Honeycrunch apples by Rianna, Garlic breath
Rianna talks about her favourite crunchy apples, also called honeycrisp apples in the US. They are a cross between Golden delicious and Macintosh, she says.


Herbs de provence by Kate, Thyme for cooking
Kate talks about how dried herbs and spices are sold in supermarkets in France. Warm Chevre Toasts on a Bed of Prosciutto flavoured with herbs de provence is her offering for WHB.


Potatoes by Glenna, A fridge full of food
Glenna's made Cook's Illustrated Scalloped Potatoes with Thyme and Bay. Read her post to find out why she call's them the best scalloped potatoes ever!

Pineapple by Ed, Tomato
Ed features Pineapple for the WHB in Grilled octopus with pineapple mint & sweet chilli. He says - The problem is you can keep all of the pineapple out of mains some of the time. And you can keep some of the pineapple out all the time. But you can’t keep all of the pineapple out all of the time. Go figure.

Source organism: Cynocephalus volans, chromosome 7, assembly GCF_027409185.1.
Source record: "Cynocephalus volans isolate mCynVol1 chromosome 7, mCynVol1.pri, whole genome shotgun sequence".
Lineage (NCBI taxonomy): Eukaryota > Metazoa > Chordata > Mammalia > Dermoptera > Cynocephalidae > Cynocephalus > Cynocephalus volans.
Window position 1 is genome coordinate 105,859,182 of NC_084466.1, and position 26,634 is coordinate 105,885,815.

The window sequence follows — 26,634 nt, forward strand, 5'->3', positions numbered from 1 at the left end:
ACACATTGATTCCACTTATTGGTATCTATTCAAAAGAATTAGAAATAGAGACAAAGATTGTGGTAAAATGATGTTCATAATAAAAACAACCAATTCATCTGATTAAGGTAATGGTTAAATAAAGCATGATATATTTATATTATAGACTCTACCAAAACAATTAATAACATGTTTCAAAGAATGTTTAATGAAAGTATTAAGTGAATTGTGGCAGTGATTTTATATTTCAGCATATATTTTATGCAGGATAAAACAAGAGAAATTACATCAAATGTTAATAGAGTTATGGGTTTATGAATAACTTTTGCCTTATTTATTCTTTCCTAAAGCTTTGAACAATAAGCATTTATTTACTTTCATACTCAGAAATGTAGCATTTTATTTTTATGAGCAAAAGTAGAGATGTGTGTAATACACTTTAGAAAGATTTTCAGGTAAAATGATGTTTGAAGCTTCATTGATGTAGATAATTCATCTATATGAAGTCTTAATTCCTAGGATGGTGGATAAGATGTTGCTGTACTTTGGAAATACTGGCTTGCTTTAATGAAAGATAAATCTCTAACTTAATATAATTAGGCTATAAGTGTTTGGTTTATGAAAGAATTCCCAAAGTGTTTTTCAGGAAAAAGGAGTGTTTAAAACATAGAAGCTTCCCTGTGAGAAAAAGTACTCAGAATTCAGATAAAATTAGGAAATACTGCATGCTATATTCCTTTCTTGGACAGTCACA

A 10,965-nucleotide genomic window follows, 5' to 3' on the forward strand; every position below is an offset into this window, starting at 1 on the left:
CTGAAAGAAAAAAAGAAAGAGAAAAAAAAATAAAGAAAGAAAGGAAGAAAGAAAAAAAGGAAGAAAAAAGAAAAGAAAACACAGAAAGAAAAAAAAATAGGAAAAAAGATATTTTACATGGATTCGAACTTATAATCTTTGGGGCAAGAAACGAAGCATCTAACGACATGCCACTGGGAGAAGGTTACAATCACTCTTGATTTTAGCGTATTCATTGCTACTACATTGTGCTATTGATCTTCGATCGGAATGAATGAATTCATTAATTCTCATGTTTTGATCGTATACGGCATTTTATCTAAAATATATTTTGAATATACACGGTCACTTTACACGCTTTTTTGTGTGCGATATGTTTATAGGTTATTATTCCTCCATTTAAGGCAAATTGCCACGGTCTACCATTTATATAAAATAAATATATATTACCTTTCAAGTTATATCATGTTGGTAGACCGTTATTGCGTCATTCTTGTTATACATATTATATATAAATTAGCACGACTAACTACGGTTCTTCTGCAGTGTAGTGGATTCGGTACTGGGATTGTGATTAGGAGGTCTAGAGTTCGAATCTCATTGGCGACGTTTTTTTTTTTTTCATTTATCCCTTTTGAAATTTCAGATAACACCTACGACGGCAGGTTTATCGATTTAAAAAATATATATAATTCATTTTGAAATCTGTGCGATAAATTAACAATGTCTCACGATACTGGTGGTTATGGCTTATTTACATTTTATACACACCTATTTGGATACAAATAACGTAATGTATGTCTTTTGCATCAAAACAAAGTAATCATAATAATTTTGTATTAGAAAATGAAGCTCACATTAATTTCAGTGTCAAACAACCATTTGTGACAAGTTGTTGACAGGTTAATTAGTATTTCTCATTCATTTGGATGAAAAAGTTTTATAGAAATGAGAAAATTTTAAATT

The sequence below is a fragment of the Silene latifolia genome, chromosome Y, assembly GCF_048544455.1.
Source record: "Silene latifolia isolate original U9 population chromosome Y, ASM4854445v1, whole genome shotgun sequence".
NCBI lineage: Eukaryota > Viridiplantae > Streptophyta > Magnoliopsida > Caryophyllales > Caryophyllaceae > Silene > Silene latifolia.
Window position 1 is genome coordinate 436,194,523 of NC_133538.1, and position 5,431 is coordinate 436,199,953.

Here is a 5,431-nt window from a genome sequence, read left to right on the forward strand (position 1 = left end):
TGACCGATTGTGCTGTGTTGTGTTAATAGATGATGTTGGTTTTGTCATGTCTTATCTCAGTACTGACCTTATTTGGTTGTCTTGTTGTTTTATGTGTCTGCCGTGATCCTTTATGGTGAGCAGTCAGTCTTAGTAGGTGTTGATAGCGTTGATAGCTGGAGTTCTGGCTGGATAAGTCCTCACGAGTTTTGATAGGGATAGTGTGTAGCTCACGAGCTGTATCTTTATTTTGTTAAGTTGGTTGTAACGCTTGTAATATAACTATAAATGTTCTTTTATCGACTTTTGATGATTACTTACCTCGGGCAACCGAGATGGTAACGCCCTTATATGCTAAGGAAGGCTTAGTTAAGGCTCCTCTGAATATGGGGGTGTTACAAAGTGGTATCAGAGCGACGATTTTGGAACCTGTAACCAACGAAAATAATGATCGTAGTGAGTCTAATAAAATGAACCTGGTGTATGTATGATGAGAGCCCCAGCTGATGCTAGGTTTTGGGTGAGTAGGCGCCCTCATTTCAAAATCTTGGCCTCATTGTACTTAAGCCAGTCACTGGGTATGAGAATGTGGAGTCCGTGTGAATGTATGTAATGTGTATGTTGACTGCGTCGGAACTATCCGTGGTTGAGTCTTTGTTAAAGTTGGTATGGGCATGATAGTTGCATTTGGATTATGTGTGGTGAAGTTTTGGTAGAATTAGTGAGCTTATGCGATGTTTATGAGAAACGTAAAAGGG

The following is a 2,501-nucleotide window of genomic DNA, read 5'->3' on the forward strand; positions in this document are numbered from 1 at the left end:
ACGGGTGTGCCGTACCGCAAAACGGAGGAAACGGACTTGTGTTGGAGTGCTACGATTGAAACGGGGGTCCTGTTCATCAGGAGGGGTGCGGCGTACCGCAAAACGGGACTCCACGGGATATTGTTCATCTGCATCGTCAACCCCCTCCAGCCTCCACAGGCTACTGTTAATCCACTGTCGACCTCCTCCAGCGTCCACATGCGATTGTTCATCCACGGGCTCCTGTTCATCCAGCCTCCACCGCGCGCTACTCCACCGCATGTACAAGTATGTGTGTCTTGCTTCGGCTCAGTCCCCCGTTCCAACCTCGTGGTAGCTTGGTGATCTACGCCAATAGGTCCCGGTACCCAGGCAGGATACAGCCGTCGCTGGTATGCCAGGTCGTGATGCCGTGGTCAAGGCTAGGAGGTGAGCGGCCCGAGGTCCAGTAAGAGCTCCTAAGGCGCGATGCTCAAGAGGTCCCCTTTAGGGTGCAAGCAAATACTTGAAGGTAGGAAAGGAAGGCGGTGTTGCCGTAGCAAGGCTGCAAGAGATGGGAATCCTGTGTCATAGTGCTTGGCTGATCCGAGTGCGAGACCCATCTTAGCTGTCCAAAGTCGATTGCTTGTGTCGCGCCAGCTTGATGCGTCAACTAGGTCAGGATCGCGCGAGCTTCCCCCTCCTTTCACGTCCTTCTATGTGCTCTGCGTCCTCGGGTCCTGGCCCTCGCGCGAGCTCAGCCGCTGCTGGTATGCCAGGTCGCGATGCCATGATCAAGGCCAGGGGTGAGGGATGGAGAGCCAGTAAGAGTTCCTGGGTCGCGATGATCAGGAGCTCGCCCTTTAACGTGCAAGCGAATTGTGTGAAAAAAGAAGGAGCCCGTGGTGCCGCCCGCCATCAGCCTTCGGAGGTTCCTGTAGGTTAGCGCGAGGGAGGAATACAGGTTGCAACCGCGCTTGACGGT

Pumpkin by Chrispy of Experimentation of taste, US
While she was terribly busy preparing for a trip, Chrispy has been sweet to send us her Pumpkin Chocolate chip squares.

Pumpkin and rosemary by Ulrike of K├╝chenlatein from Germany
Ulrike creates an unusual dish by adding pumpkin and rosemary to pasta. Perfect flavours for a nice winter supper.

Rosemary by Sherry of What did you eat?
This one is a wonderful write up in autobiography style. Autobiography of a Staub La Cocotte in fact. Her chicken is beautifully flavoured with rosemary, thyme and parsley and served with roasted root vegetables.

Saffron by Ilva, Lucillian delights, Italy
The lady who takes luscious pictures makes an exotic pasta with cauliflower and snap beans, flavoured with powdered saffron. The pictures of Pasta con cavolfiore, fagiolini e zafferano are absolutely mouth-watering I must say.